As the Chicago Cubs prepare for their postseason battle, the team and Major League Baseball also are joining forces in the fight over fans’ dollars.
The Cubs and Major League Baseball filed a lawsuit in federal court Thursday against several vendors hawking allegedly counterfeit and trademark-infringing merchandise.
“Defendants are a group of vendors who are deliberately free riding on the success of the Cubs and trading — without a license or permission — on the substantial goodwill associated with the Cubs’ trademarks and trade dress,” the team and the league claimed in the lawsuit, alleging the vendors “flooded Wrigleyville and the Internet with all manner of unlicensed products.”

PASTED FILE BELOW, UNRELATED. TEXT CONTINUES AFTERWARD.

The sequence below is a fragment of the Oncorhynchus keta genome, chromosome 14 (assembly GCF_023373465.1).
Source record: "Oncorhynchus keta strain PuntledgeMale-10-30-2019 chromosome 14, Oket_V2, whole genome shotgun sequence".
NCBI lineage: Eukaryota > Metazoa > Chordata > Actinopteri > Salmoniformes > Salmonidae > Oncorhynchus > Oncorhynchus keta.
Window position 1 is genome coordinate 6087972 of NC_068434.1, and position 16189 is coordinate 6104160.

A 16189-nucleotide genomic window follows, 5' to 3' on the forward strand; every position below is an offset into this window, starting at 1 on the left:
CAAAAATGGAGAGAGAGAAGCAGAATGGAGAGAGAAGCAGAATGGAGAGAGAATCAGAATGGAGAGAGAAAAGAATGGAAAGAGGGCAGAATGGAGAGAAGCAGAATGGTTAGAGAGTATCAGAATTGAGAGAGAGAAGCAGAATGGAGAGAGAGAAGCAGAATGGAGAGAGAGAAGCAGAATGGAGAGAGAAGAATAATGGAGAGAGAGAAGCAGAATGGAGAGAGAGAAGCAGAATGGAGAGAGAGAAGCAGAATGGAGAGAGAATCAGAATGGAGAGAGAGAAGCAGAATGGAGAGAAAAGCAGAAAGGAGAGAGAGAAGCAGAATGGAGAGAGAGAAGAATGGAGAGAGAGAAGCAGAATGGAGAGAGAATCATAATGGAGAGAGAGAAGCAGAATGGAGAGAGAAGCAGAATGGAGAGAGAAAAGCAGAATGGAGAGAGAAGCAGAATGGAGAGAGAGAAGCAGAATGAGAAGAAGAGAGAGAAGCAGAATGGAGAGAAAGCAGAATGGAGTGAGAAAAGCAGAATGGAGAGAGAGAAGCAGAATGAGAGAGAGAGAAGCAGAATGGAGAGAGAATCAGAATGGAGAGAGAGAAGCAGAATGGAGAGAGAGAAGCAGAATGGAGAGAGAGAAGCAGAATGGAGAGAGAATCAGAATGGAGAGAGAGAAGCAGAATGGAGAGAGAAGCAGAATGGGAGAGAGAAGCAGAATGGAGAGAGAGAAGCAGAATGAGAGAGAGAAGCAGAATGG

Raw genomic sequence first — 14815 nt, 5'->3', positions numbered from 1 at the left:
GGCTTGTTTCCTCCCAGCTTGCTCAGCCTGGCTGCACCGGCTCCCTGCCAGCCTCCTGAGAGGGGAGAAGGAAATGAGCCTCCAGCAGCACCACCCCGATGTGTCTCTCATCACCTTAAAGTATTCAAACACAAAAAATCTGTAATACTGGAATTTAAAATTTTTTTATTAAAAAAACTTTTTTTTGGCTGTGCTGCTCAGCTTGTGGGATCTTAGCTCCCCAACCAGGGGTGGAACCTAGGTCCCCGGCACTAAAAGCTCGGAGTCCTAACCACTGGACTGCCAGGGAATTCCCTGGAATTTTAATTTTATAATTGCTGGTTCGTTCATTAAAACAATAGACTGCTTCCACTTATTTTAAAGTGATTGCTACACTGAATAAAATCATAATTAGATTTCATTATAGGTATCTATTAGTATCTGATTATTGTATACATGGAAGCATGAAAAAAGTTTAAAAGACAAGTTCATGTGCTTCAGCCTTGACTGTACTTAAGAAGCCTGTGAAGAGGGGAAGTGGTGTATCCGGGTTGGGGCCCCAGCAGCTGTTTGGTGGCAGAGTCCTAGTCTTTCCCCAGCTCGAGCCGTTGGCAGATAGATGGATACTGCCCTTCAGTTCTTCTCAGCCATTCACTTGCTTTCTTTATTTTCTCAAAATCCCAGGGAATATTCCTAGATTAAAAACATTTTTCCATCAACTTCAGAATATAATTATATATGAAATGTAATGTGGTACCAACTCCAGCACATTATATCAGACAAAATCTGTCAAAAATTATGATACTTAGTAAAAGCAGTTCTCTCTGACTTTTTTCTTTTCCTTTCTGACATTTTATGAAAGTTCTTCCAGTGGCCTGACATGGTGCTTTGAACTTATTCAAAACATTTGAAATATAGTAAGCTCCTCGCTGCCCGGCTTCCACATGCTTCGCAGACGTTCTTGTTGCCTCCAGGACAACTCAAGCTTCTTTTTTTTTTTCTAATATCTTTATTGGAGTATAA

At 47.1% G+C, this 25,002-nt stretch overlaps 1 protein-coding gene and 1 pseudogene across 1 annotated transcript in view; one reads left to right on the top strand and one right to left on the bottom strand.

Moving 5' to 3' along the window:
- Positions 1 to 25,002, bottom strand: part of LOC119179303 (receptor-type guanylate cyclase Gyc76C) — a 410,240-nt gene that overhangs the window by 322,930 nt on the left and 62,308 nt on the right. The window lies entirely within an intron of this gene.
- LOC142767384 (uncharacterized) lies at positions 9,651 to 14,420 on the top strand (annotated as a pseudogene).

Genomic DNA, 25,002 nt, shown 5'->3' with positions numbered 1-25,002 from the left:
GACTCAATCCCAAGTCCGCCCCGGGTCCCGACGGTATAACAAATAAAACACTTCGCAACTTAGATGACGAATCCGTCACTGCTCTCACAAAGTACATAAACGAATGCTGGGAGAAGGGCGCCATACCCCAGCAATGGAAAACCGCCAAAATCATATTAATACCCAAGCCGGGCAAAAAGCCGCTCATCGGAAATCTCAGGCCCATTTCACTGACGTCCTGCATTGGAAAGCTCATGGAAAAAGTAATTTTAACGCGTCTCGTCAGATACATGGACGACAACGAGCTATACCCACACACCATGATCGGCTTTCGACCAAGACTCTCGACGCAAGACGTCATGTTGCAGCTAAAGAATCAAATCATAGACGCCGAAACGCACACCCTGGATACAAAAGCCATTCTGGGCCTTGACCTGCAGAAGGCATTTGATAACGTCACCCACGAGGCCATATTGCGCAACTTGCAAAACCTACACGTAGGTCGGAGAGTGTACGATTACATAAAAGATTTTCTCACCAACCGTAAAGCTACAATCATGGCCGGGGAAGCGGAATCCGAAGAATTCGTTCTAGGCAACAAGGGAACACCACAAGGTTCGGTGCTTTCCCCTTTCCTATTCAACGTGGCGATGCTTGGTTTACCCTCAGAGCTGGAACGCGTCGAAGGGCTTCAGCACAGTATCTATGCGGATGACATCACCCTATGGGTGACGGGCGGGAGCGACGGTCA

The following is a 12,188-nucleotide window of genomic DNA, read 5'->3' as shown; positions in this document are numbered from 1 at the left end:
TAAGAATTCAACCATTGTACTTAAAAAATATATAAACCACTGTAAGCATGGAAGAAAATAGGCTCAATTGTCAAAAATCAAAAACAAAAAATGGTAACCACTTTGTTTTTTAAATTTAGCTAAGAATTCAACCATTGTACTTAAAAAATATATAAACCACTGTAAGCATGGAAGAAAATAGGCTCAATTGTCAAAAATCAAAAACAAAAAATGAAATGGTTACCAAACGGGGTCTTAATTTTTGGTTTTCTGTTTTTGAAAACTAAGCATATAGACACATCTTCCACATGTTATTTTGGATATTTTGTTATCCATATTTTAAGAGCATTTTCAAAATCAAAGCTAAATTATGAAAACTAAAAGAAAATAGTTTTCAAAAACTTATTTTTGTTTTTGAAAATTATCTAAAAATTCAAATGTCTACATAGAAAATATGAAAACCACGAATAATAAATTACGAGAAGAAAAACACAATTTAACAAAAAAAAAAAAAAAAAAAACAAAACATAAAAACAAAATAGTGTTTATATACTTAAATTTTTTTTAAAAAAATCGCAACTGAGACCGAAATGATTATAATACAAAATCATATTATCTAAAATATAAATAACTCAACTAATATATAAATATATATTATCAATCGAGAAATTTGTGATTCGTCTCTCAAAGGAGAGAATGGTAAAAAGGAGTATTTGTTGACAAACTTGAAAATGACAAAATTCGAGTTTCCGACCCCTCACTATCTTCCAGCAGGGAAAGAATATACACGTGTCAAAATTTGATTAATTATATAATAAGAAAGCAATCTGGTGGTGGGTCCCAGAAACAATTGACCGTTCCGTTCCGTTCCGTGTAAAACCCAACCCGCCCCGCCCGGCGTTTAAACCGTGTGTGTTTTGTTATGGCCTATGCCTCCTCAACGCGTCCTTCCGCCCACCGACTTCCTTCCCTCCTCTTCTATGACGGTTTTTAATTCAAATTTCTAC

The lawsuit named Wrigley-area vendors Toussiant Stevens, Steve Russell, Richard Jekel, Edward Jefferson, Ron Howard, Pete Gadberry, Harry Gibson and up to 30 more unidentified vendors, including Chi Apparel, as allegedly selling trademark-infringing merchandise near Wrigley Field or online. The vendors could not immediately be reached for comment.
Online marketplaces like Etsy, CafePress and Zazzle have made it even easier for individuals and small vendors to profit on die-hard and bandwagon fans’ desire to wear their loyalty on their sleeves without setting foot near the ballpark. But according to the lawsuit, all of the vendors being sued sell their T-shirts and merchandise near Wrigley Field on game days.